Photovoltaic environment-aware robot bug, I feel you, bro

This nifty robot is remarkably similar to my design in many ways. In terms of control strategy, it has two sensors that more-or-less directly control wheel direction (which is exactly how mine was going to work until I complicated it by deciding to make it balance), it is aware of its environment (hey, how much awareness do you need) and it’s designed — by using onboard photovoltaics — to be basically autonomous and self-sustaining. The larger robot that I’m currently building the prototype for is also intended to be photovoltaically charged, with the idea that I can set it loose at burning man loaded up with ice cold cocktails or other desirable goodies, and let it live — in a world of human predators who want its precious bodily whatever — by its wits (which wits basically consist of “run away from everything”, but whatever) for the duration of the event.

One big difference between this robot and mine turns out to be the BEAM design philosophy, which eschews microprocessors and high-end logic in favor of robust design. I certainly hope my robots will be robust, but when I was thinking of doing this in a much faster and dirtier way than I am now, I definitely didn’t imagine needing anything as powerful as an Arduino to control it. A combination of things (using an Arduino for the Baconator lighting rig, falling in love with the lifelike aesthetics of nBot) convinced me to go with the more complex design, but I couldn’t say with any certainty that it won’t turn out to be a big mistake.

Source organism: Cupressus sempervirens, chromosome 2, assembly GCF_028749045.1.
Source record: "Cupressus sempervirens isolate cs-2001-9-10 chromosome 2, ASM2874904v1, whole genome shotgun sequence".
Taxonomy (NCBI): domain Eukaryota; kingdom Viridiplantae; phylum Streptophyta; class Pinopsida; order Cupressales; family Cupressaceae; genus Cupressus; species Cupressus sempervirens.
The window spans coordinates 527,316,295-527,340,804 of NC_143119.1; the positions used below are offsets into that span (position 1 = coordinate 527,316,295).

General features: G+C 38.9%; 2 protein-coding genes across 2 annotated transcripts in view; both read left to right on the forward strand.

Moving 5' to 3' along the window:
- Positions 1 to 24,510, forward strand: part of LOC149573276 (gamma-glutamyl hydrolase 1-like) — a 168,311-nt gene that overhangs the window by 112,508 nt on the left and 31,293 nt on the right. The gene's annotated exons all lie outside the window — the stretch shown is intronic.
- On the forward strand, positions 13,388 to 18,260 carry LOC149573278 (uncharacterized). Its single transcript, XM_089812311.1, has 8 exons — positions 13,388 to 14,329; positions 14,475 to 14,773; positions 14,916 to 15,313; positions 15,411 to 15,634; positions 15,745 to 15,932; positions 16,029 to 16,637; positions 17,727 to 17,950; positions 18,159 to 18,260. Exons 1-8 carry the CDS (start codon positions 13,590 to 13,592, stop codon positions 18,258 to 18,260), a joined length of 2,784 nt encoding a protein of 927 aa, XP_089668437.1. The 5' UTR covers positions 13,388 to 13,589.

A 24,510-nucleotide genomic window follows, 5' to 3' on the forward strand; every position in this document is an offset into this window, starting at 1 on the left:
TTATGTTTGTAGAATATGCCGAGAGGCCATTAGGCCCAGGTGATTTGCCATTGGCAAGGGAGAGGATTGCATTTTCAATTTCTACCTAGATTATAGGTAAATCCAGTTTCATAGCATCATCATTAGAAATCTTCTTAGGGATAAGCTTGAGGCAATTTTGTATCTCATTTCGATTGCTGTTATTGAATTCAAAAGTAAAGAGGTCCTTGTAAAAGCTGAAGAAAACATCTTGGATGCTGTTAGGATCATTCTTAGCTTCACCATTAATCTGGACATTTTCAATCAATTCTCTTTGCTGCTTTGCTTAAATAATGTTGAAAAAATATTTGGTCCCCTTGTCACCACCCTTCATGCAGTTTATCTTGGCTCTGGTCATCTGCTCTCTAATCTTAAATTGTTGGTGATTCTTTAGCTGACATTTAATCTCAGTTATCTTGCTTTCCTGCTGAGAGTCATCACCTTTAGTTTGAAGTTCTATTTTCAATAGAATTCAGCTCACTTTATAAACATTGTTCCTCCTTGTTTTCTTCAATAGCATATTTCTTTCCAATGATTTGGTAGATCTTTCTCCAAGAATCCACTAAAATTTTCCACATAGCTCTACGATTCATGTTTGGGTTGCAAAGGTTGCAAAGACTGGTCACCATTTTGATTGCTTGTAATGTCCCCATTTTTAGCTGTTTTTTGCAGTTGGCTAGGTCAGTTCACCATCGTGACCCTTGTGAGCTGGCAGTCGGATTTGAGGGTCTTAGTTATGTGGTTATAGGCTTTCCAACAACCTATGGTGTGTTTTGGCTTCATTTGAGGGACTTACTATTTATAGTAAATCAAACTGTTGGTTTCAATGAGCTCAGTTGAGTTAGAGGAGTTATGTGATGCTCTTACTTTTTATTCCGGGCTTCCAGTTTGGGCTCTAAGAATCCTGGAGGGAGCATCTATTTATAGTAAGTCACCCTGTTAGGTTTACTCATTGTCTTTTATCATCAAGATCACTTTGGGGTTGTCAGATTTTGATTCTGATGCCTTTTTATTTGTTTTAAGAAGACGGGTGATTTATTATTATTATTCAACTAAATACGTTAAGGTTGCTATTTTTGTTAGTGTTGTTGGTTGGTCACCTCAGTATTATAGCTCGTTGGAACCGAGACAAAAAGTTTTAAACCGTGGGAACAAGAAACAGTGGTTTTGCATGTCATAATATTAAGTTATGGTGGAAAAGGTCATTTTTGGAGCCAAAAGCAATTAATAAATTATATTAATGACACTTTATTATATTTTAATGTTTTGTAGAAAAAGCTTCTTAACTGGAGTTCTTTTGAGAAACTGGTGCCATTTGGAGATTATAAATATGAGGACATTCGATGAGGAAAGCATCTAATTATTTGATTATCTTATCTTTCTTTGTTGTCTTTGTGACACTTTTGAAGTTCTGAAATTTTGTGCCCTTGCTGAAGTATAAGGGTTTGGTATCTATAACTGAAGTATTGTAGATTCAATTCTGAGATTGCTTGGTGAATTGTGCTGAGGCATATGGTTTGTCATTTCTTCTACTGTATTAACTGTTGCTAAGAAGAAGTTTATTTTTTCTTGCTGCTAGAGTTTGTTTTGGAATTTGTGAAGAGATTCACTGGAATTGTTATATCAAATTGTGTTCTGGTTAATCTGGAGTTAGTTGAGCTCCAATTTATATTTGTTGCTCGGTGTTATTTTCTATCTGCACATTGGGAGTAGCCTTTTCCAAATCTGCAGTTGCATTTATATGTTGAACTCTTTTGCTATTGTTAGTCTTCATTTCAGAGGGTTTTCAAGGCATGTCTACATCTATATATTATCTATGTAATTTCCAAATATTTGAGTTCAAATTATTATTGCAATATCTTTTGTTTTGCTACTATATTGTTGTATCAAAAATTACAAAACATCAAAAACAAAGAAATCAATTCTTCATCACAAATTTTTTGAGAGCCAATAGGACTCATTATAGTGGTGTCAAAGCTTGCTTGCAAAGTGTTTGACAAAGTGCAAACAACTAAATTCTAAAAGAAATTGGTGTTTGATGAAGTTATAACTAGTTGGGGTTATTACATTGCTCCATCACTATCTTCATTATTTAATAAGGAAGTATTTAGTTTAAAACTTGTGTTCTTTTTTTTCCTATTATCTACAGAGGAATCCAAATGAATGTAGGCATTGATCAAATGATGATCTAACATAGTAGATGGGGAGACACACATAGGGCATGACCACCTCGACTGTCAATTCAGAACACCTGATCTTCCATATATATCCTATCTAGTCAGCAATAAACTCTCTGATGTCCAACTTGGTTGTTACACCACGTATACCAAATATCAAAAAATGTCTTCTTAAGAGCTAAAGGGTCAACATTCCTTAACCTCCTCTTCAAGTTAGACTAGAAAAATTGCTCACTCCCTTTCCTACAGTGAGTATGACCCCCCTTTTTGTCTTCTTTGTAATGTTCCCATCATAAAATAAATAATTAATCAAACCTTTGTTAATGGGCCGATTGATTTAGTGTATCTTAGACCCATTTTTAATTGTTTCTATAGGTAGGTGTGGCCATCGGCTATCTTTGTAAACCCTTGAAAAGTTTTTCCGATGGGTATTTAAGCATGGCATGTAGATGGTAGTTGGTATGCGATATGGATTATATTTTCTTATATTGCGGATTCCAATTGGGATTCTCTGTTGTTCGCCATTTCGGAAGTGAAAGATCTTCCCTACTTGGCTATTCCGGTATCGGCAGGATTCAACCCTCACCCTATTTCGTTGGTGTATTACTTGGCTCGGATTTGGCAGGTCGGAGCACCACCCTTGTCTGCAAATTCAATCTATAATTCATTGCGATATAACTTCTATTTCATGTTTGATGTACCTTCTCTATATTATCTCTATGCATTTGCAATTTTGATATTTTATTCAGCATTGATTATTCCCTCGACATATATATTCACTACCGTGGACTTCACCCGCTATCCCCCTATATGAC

The control system for RugBug is based, I assume, from designs used in several classic experiments by Braitenberg that more-or-less developed the concept of emergent behavior. Using two light sensors literally wired directly to the wheels, you’re able to create a robot that exhibits complex behavior (seeking darkness, running away from light) so effectively that an updated version has actually been used to integrate socially with real cockroaches.

Between all this and the cockroach controlled robot, maybe Yglesias should be worried that the robot holocaust and the only-the-roaches-survive nuclear holocaust are not only the same, but likely to be initiated by a sinister allegiance between the machines and the arthropods.

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